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The Official Site of the Tampa Bay Lightning

AMALIE Arena • 1996 - present

The doors to the 670,000-square-foot AMALIE Arena -- originally called the Ice Palace -- opened on Oct. 12, 1996 with its first event, the Royal Hanneford Circus.

The Circus was followed shortly thereafter by the first Lightning game played on October 20, 1996. The Lightning won 5-2 over the New York Rangers. 

The arena, also home to the Arena Football League's Tampa Bay Storm, has hosted numerous high-profile events including the 1999 NHL All-Star Game, the 2007 ACC Men's Basketball Tournament, the 2008 NCAA Women's Final Four, the 2009 SEC Men's Basketball Tournament, the 2012 Republican National Convention, the 2012 NCAA Men's Frozen Four and more.

In 2002, the building was renamed from the Ice Palace to the St. Pete Times Forum as part of a new partnership with the St. Petersburg Times.

From 2011-2013, the publicly-owned arena underwent a $62 million transformation that was privately funded by Tampa Bay Sports and Entertainment owner and chairman, Jeff Vinik.

On December 31, 2011 the St. Petersburg Times changed its name to the Tampa Bay Times, and the arena was unveiled as the "Tampa Bay Times Forum" to follow suit.

In August 2014, local Tampa Bay company AMALIE Oil entered an agreement for the naming rights to the building, renaming it AMALIE Arena. 

ThunderDome • 1993 - 1996

When Expo Hall proved too diminutive for the Lightning after their inaugural campaign, the team moved across the Howard Frankland Bridge to St. Petersburg's ThunderDome -- now known as Tropicana Field, home of Major League Baseball's Tampa Bay Rays -- for three seasons.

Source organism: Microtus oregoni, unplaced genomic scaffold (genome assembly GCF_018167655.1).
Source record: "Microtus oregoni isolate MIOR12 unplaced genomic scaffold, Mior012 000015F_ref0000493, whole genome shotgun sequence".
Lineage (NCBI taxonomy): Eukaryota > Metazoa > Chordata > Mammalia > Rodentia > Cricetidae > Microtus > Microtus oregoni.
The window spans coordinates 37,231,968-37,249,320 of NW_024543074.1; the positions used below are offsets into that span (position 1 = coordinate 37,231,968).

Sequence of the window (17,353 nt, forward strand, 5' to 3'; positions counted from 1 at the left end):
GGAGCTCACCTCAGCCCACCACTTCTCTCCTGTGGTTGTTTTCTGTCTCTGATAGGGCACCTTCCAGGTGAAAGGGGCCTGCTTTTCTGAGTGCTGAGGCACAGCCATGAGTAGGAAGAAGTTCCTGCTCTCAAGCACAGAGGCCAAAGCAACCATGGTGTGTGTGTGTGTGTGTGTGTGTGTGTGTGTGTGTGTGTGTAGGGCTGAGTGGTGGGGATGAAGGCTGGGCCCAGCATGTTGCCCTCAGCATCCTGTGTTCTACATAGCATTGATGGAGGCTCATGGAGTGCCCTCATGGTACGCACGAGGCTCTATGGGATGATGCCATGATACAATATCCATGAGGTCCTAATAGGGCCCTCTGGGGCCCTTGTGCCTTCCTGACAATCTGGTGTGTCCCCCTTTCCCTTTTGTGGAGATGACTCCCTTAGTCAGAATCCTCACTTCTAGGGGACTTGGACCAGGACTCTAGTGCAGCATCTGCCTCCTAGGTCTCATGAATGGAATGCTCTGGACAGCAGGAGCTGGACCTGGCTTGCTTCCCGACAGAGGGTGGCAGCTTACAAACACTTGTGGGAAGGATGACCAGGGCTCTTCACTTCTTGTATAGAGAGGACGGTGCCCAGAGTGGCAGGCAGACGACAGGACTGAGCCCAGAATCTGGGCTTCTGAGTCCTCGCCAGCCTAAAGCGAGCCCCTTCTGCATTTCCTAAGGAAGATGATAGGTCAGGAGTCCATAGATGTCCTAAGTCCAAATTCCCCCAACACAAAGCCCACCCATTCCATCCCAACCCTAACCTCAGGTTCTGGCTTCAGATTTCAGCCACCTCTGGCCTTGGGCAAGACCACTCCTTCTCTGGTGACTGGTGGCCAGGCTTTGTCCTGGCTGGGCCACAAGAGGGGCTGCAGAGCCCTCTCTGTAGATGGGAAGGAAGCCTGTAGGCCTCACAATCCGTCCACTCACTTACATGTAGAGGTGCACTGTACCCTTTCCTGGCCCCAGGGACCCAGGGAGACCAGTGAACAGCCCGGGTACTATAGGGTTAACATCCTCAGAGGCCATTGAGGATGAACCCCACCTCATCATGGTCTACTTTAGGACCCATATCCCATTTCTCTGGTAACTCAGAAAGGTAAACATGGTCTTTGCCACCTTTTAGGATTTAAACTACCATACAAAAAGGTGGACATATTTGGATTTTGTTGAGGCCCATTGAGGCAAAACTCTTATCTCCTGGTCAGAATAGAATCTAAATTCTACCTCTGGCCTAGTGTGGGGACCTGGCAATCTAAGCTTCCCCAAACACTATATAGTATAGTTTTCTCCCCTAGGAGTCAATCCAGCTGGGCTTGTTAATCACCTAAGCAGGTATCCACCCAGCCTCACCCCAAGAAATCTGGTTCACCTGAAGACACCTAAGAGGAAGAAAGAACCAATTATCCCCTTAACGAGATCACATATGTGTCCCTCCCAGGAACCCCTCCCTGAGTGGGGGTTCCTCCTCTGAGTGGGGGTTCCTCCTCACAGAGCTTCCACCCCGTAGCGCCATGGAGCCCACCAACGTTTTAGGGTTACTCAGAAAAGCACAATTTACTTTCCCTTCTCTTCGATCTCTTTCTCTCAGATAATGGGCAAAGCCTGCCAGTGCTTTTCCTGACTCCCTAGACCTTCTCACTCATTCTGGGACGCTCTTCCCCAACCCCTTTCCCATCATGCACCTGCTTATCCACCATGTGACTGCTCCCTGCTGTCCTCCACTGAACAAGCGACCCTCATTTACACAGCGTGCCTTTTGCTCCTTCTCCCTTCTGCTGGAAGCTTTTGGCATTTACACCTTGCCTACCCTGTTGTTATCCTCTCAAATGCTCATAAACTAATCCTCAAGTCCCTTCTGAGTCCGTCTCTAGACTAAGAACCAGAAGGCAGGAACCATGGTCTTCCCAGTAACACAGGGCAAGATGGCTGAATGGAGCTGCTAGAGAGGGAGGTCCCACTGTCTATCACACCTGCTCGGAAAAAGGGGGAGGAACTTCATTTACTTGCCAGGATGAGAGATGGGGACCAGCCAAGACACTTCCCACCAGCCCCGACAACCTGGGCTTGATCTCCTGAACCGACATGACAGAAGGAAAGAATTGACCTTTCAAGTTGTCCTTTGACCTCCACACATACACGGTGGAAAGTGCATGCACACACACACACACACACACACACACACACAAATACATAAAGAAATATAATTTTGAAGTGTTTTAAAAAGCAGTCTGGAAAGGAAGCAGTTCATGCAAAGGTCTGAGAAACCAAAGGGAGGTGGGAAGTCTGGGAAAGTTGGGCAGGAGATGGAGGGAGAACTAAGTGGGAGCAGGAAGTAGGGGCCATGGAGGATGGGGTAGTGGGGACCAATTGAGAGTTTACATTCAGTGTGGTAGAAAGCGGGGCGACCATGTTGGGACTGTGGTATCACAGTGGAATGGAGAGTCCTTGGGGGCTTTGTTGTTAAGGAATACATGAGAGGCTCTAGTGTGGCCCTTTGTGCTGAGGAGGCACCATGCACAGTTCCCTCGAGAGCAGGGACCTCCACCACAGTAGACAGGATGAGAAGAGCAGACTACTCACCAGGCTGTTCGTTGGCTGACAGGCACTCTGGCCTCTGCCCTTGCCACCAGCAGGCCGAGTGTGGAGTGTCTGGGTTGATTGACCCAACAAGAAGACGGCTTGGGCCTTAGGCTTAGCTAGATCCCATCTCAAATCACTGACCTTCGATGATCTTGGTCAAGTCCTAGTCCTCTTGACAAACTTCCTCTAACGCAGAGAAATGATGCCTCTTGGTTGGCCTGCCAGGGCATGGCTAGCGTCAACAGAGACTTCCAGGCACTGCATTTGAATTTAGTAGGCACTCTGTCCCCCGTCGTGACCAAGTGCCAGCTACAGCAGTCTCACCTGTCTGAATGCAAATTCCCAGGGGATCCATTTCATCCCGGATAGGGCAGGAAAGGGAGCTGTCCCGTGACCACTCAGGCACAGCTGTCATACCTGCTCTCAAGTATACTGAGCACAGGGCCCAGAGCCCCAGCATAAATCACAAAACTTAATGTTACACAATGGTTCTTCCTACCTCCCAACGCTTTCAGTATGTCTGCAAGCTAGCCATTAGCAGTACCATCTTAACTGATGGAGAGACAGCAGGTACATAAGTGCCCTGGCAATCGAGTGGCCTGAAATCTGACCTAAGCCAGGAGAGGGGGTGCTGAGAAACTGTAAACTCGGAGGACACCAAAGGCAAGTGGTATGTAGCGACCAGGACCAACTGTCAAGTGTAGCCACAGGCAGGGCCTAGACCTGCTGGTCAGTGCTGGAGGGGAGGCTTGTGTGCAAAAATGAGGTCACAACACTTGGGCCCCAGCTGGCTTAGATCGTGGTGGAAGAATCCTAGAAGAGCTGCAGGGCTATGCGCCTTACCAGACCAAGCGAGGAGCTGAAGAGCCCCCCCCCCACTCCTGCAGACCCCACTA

The move to the massive domed stadium, which was originally built for baseball, more than doubled the team's home attendance capacity from its former place at the Fairgrounds, giving the Lightning the ability to pack in more than 28,000 fans on any given night.

In April 1996, they set an NHL attendance record, drawing 28,183 fans to Game 4 of their Eastern Conference Quarterfinal series against the Philadelphia Flyers -- still the most to attend a playoff game in league history.

Expo Hall • 1992-93

The Florida State Fairgrounds' Expo Hall was the original home of the Lightning during the team's inaugural 1992-93 season in the National Hockey League. Holding a seating capacity of just 10,425, the indoor arena was deemed too dimunutive for the team, which moved to St. Petersburg's ThunderDome for their second season.

Expo Hall is still widely used today, hosting annual events, high school and college commencement ceremonies, concerts and more. Before the Lightning, it was the home of the Tampa Bay Rowdies, which used the venue for eight of their 16 home matches during the North American Soccer League's 1983-84 indoor season.